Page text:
The Price Of Metal Makes No Sense To Me

Until I started shopping for jewelry this past week I didn’t pay much attention to the price of precious metals. Certainly not to the relative prices of precious metals, although I was vaguely aware that gold was very expensive these days and that certain less-than-trustworthy characters were cheering it on.

But today I learned that gold is almost three times as expensive as palladium, and in fact almost as expensive as platinum. The price of non-precious metals like copper and aluminum has sunk with the economy, and the price of platinum, which has both industrial and jewelry applications, is cheaper than it was a year or two ago. Only gold, which is not really that useful, has risen.

This seems totally wrong to me. Can anyone explain?

8 thoughts on “The Price Of Metal Makes No Sense To Me”

  1. Gold is still the international currency. Countries mostly hold gold (not platinum or palladium) and investors buy gold.

    This is good information, as I’m doing some jewelry shopping as well, as hadn’t yet looked at prices for the popular metals.

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  2. Because, over time, gold has more or less kept its value whereas currencies get debased. Also, if shit ever truly hit the fan it’d be great to have some—most of the other means of investment and retention of value would be far less useful. So my understanding is that the price of gold is largely a function of two things: how likely people think the shit is to hit the fan and how likely serious inflation is to occur.

    The latter’s more heavily weighted, and with good reason. Inflation in the not too distant future is likely.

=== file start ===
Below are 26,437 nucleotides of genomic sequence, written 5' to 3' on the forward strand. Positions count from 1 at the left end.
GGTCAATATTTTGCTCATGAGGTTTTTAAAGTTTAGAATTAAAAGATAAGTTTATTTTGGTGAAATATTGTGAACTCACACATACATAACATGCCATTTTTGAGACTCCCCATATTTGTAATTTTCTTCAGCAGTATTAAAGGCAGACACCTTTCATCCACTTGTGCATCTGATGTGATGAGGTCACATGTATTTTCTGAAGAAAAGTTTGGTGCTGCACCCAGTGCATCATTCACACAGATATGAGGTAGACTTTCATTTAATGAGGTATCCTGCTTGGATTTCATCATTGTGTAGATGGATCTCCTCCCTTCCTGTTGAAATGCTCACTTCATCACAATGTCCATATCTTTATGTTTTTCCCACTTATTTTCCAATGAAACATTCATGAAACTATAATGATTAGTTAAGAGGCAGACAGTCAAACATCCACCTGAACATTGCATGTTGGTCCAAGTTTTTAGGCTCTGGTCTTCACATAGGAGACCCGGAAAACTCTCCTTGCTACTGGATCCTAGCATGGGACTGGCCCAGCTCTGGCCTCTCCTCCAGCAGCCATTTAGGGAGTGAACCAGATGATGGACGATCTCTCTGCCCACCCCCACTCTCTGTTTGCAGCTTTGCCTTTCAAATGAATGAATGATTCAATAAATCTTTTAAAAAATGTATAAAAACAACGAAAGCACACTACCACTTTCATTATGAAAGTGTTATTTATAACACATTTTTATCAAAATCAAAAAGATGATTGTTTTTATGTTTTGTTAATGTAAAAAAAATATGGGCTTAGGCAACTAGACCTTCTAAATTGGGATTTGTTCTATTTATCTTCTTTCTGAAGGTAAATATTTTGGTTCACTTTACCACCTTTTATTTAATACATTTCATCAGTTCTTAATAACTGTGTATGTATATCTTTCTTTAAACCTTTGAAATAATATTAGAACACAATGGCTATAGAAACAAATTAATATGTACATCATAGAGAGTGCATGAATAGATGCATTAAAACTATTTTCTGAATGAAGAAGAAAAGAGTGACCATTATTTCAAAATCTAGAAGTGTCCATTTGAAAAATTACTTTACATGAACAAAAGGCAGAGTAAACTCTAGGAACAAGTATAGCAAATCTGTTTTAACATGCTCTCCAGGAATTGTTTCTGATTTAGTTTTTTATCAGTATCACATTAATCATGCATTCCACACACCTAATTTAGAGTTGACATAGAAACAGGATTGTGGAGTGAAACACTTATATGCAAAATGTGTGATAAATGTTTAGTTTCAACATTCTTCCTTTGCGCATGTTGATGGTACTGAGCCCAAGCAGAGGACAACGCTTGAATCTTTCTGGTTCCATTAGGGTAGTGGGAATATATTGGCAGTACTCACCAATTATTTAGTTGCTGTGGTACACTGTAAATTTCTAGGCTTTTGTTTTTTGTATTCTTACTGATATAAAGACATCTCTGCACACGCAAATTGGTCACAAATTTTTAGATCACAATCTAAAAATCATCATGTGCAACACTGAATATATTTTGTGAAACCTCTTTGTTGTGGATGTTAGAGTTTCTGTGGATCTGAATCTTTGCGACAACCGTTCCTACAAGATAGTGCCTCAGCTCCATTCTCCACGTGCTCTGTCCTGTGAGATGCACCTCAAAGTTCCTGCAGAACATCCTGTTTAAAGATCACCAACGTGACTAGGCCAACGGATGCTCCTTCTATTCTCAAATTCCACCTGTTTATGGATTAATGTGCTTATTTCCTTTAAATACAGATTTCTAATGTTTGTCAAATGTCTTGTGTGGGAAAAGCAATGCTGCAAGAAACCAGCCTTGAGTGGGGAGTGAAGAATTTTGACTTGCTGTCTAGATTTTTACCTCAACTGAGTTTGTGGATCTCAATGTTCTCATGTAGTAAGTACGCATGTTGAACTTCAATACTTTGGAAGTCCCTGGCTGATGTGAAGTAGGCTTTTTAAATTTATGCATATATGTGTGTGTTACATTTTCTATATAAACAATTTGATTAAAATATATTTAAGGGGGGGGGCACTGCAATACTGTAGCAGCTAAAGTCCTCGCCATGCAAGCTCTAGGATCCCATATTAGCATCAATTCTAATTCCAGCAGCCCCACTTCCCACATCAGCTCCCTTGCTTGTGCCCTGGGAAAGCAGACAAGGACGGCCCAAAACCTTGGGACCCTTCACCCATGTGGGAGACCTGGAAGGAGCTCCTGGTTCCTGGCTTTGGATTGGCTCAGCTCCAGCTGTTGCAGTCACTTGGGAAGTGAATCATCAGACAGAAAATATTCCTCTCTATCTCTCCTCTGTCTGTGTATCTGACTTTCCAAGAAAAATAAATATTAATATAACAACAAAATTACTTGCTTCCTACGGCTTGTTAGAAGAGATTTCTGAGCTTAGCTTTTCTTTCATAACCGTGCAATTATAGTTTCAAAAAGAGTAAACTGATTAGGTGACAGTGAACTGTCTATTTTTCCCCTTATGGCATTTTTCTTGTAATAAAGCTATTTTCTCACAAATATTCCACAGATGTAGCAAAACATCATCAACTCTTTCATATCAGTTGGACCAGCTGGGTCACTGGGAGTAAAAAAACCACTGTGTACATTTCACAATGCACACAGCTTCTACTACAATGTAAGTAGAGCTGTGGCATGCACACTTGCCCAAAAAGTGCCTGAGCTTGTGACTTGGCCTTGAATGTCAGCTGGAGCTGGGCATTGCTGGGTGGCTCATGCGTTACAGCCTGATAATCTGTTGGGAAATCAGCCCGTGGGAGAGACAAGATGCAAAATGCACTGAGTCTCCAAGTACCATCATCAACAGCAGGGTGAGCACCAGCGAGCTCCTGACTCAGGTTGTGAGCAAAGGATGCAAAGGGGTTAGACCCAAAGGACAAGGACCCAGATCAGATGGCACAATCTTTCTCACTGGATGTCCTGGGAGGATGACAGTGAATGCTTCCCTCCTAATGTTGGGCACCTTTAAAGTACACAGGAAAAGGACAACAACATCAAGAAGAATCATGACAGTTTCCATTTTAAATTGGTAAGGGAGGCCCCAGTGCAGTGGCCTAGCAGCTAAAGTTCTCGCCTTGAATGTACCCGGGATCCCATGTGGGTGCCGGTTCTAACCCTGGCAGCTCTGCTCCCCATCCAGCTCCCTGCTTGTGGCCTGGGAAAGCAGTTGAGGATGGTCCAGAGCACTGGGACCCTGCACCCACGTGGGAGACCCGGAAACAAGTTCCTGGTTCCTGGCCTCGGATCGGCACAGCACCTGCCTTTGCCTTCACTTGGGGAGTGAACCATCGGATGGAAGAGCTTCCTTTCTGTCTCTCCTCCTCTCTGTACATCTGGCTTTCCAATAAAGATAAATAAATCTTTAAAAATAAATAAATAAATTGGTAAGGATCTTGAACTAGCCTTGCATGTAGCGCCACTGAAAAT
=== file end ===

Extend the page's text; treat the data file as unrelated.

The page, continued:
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  3. I don’t know either, because silver has gone down as well. I tried selling some jewelry recently (yes the tv hype got me to at least try) and the silver was almost worthless, and the gold was worth much more. I did find out that they can now use some sort of ultraviolet light to determine whether something is gold or not. Sure beats the old method of taking a chomp and taste of the metal to determine its value. Not only does metal taste bad, its just not sanitary.

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  4. I’m surprised that metals are expensive in general! I’d think that things people need, like food, water, and soap, would be the most expensive thing in teh market these days beacuse of such high demand. You can’t eat metal! Metal is cold, metallicy, and hard. You can’t bathe in metal either! So what use is it?

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  5. I noticed this recently when I was shopping for a necklace for my daughter’s birthday. I ended up thinking that I got a pretty good deal, but once I got it home and was looking at it, it didn’t look so great.

    My husband did the old tried and true taste test. He said it tasted metallicy but wasn’t sure if it was right. After tasting my gold wedding band, we realized that what we got wasn’t real gold!

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  6. No. The silver standard was used in the 19th Century (for things like the British Pound Sterling, I think….). After disastrous attempts at bimetallism most countries settled on gold for the better part of the 20th century, switching to fiat currency backed solely by its own rarity and the likelihood of government default.

    That’s less risky than it sounds: Gold backed only by its utility for jewelry and electronics is pretty flimsy; it’s a superstitious belief that gold is a store of value that keeps it as expensive as it is.

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